Mr. Kerry’s behavior has made the search more prolonged than originally imagined, and more than a few times a remark by Dwight Eisenhower invaded thoughts. Asked to cite the accomplishments of his Vice President, Richard Nixon, Ike replied: “If you give me a week, I might think of one.”

Well, about John Kerry, I at last have: He is not Saved.

What this will mean for Mr. Kerry in the hereafter, there’s no sure way of knowing. But in running for President, does it ever provide an edge.

For, as everybody knows, George Bush is Born Again. He checks with Jesus on all policy decisions; and-by his own, repeated account-does exactly what the Lord tells him, including get rid of a certain oil-rich Mideast regime that hadn’t been bothering anyone lately except its own people. Mr. Bush gave the go-ahead to invade after an Oval Office kneel-down with a rabid anti-abortionist reverend chum.

Having followed God’s orders to the letter, Dubya finds himself in a epistemological pickle. Iraq’s turned out to be a mess, but he can’t very well go on TV and say, “You know, I was talking with my Higher Father again this morning, and He said the darnedest thing: ‘Whoops, I blew it.’”

Ralph Reed would have a stroke.

The evangelical vote-40-plus percent of the total, by some tallies-would vanish overnight.

And Dubya, who’s been so devout since Billy Graham “planted the mustard seed” during their memorable stroll on a Kennebunkport beach some years back, would be facing an Eternity even hotter than the bath in which Constantine-momentarily backsliding-slowly boiled his cheating wife.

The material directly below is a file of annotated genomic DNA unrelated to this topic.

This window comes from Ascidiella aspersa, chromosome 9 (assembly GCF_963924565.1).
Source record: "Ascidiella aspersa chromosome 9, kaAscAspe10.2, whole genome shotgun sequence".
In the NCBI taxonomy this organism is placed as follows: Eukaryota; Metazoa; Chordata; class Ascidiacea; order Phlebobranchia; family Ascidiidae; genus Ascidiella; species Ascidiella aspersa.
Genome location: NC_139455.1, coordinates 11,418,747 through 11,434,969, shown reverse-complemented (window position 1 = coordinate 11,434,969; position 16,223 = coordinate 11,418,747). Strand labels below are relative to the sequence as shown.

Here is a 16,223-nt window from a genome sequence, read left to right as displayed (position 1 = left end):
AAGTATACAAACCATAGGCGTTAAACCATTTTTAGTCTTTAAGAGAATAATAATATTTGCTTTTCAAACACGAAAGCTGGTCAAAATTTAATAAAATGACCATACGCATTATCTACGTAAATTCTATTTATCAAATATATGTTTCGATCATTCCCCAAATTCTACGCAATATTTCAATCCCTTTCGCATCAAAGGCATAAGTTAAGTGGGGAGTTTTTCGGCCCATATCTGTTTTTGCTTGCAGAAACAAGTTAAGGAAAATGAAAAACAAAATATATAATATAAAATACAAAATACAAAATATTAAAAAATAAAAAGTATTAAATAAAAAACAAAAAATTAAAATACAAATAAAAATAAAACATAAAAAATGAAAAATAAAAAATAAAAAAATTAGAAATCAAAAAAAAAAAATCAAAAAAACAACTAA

Mr. Kerry, on the other hand, can change course on positions-Israel, appointing pro-life judges, whether he tossed his medals on the Capitol steps, you name it-all the time. God’s never said bo-peep to him. Only Bill Clinton has been whispering in his ear, and especially in regard to observing one Commandment, holy he ain’t.

So damnation’s off the table. The worst Mr. Kerry has to worry about is what the press will write, and liberals will think. And he doesn’t seem concerned about either.

Why should he be? Dubya appears determined to give his job to him, however much he dithers about whether to accept the Democratic convention’s nomination because of mammon. (As of today, he is.) Given Whom Mr. Bush takes his cues from, it’s enough to make you suspect that God’s a Democrat. Need more evidence? Read the Sermon on the Mount. Sound like a Karl Rove speech to you?

Before we get too caught up in this metaphor and conclude that Tom DeLay is Beelzebub, despite his splendid impersonation of the cloven-hoofed one, let’s get back to here-and-now Presidential politics.